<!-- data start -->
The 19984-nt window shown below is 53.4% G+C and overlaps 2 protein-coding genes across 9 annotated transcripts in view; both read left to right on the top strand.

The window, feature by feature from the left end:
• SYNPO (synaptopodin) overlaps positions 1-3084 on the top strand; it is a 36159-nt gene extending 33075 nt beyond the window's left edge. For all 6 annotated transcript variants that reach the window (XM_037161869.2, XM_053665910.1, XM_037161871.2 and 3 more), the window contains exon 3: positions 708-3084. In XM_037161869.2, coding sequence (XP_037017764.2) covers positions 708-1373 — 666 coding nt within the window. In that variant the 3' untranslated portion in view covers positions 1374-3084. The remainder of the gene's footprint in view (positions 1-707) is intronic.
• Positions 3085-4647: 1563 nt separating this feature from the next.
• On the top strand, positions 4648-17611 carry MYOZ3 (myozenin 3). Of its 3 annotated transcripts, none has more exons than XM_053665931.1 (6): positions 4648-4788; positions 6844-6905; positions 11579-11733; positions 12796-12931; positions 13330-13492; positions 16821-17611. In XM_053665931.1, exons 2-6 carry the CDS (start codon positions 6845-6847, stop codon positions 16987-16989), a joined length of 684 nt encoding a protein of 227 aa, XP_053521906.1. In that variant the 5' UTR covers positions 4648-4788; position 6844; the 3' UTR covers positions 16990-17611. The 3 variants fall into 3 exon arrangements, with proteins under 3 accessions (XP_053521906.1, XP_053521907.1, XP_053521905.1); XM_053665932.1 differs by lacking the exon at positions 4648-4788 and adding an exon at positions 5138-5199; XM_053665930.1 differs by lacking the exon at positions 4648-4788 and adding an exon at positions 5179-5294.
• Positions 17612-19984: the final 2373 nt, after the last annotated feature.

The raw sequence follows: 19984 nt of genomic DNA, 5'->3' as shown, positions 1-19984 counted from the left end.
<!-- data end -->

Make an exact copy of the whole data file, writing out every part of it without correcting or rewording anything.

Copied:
The 19984-nt window shown below is 53.4% G+C and overlaps 2 protein-coding genes across 9 annotated transcripts in view; both read left to right on the top strand.

The window, feature by feature from the left end:
• SYNPO (synaptopodin) overlaps positions 1-3084 on the top strand; it is a 36159-nt gene extending 33075 nt beyond the window's left edge. For all 6 annotated transcript variants that reach the window (XM_037161869.2, XM_053665910.1, XM_037161871.2 and 3 more), the window contains exon 3: positions 708-3084. In XM_037161869.2, coding sequence (XP_037017764.2) covers positions 708-1373 — 666 coding nt within the window. In that variant the 3' untranslated portion in view covers positions 1374-3084. The remainder of the gene's footprint in view (positions 1-707) is intronic.
• Positions 3085-4647: 1563 nt separating this feature from the next.
• On the top strand, positions 4648-17611 carry MYOZ3 (myozenin 3). Of its 3 annotated transcripts, none has more exons than XM_053665931.1 (6): positions 4648-4788; positions 6844-6905; positions 11579-11733; positions 12796-12931; positions 13330-13492; positions 16821-17611. In XM_053665931.1, exons 2-6 carry the CDS (start codon positions 6845-6847, stop codon positions 16987-16989), a joined length of 684 nt encoding a protein of 227 aa, XP_053521906.1. In that variant the 5' UTR covers positions 4648-4788; position 6844; the 3' UTR covers positions 16990-17611. The 3 variants fall into 3 exon arrangements, with proteins under 3 accessions (XP_053521906.1, XP_053521907.1, XP_053521905.1); XM_053665932.1 differs by lacking the exon at positions 4648-4788 and adding an exon at positions 5138-5199; XM_053665930.1 differs by lacking the exon at positions 4648-4788 and adding an exon at positions 5179-5294.
• Positions 17612-19984: the final 2373 nt, after the last annotated feature.

The raw sequence follows: 19984 nt of genomic DNA, 5'->3' as shown, positions 1-19984 counted from the left end.